Perry, thank you for your time. EARL. You are correct in your assessment of the effect he had on the banjo being accepted world wide, and those of us who were inspired by Earl. One record that drew us to his way of playing and sat him aside as a feller to be reckoned with! FOGGY MOUNTAIN BREAKDOWN. When he hit those beginning notes…5th, 3rd, 1st. G, G, D….School was out. I mean Git right on outa hyer!!!! Changed that style of music round the world forever.
Earl’s right hand did more than anyone had ever done before him, and in many cases that right hand has sent many to the showers. Yep…he was that good. And it was natural for Earl to do the things he was doing so it became our charge, as guys and girls who want to play the banjo, to be like Earl. Everything he did…even down to holding the banjo over the one (right) shoulder when it’s much more comfortable to put the strap around your neck, and I might add, much safer. But the one thing that put him in a category of one, was that right hand. So good…and it would do everything he asked of it. ‘twas a thing of beauty.
I can’t speak for the millions of others, but I studied him so hard, and carefully, every note so that my right hand would move naturally, and I, still, 53 years later, needed more practice. Yep…he was that good! You question me? Try doing the second break when he went to C7th on Roll In My Sweet Baby’s Arms with that backward roll and where most would slow down, it actually picked up speed. Or… WHEN HE WENT TO THE 5 CHORD DURING HIS SOLO ON CABIN IN CAROLINE…I repeat…HE WAS THAT DAMN GOOD! Because I’m convinced that was a mistake but he got into it and guess what got him out of it well enough that we struggled to learn it. THAT AUTOMATIC RIGHT HAND. HE WAS BETTER THAN GOOD!
Last week you responded to Bob Dylan’s comment about the Osborne Brothers in the NYT. Outside of bluegrass, what artists did you listen to on a regular basis and/or draw inspiration in your playing from? And do you think listening to other genres will ultimately make a bluegrass musician — or any musician for that matter, better at their craft?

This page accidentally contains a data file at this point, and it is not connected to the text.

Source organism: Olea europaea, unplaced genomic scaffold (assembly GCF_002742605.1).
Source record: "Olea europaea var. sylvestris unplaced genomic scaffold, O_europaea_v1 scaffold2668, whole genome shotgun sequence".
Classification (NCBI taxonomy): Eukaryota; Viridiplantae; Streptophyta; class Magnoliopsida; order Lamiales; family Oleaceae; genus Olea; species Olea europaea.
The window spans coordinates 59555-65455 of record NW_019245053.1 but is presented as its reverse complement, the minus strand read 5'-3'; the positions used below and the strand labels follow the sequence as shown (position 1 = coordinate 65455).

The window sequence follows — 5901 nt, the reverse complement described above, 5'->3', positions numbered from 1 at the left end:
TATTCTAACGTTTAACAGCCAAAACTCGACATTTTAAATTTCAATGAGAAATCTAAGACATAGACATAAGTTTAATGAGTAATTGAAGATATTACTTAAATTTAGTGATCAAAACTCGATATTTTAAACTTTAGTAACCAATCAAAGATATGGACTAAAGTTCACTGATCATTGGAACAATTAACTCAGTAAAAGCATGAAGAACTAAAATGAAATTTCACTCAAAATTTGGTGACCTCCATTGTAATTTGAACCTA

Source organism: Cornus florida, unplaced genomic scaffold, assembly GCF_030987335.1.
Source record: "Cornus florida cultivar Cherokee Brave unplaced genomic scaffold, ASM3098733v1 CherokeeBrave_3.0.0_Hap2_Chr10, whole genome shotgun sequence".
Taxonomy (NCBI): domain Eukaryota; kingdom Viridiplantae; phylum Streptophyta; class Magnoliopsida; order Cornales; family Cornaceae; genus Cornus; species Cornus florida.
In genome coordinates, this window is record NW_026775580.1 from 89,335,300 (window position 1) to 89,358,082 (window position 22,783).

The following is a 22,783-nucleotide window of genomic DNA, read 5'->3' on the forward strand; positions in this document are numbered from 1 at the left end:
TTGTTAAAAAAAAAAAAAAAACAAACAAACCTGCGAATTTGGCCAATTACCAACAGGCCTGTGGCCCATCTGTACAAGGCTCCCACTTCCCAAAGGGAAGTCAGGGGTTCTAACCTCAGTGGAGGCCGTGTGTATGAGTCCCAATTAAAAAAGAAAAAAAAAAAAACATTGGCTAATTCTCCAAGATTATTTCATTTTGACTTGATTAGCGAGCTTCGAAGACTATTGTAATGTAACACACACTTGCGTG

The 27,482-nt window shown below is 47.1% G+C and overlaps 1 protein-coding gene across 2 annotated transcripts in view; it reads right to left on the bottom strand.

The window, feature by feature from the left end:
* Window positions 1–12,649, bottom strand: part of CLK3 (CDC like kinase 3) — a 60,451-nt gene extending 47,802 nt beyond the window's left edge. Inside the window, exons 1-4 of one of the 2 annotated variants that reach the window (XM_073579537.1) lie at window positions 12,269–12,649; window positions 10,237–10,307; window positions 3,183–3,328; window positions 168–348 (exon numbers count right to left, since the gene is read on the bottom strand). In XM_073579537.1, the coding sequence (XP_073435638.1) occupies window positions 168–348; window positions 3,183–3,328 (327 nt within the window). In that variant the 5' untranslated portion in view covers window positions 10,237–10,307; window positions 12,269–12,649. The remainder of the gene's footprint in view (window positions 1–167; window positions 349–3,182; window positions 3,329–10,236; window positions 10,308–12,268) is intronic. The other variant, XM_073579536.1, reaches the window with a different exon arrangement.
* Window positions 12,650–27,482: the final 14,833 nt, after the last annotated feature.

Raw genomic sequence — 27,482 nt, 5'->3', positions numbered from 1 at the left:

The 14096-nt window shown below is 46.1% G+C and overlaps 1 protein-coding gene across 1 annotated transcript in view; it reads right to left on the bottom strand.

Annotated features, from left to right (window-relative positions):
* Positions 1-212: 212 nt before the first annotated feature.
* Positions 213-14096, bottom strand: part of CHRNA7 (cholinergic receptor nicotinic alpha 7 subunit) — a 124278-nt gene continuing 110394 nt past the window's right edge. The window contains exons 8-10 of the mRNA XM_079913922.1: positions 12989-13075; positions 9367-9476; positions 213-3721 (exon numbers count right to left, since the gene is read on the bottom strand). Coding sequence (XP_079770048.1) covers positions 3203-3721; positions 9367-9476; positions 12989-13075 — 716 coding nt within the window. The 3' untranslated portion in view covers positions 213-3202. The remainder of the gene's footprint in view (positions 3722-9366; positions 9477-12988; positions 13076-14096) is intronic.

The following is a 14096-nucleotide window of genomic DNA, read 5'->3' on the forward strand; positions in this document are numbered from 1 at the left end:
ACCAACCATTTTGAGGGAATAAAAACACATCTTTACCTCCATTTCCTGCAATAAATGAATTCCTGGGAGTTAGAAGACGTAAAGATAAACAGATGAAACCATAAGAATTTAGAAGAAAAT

Will. Thank you. Great question. Buddy Emmons, Hargis Robinson, Grady Martin, Earl Scruggs, Rudy Lyle, Marvin Gay, Eric Clapton, Merle Travis, Roy Nichols, the list goes on. I believe if a person locks in one instrument, loves it, studies it, can’t get enough of that one thing, he is more apt to make a better musician. That doesn’t mean one can’t listen to other genres. Listening to it all, everyone who is pleasing to your ear and gather knowledge from them, pick up a lick here and there, phrasing from others, approach to their instrument, and everything you can learn. YOU NEVER STOP LEARNING. A great musician is made through hard, focused, everyday practice. Yep…PRACTICE PRACTICE PRACTICE…I CAN’T SAY IT ENOUGH. AND YOU CAN’T DO IT ENOUGH NOR CAN YOU OVERDO IT…..!
How well did you know Dixie Hall? She was such an incredible person who contributed so greatly to bluegrass music, especially to women in bluegrass. I’m wondering if you have any recollections you might be willing to share?
Molly….I knew Dixie slightly…in passing, but first name basis. This was when she was secretary for Flatt and Scruggs. And then maybe only several times. After she and Tom married I doubt that I saw Dixie again more than once or twice. When I met her, and all of the several times, I believe this occurred before her talent emerged. Tom was such a great talent that I would imagine she learned and drew from him. In fact, I would make a pretty good wager that he taught her the in’s and out’s of the business, and song writing. My opinion, Tom T. Hall was one of the most talented song writers to walk on this planet…especially for COUNTRY Folk!
If you have something you would like to ask Sonny, be sure to post it in the comments below, or send it to us directly.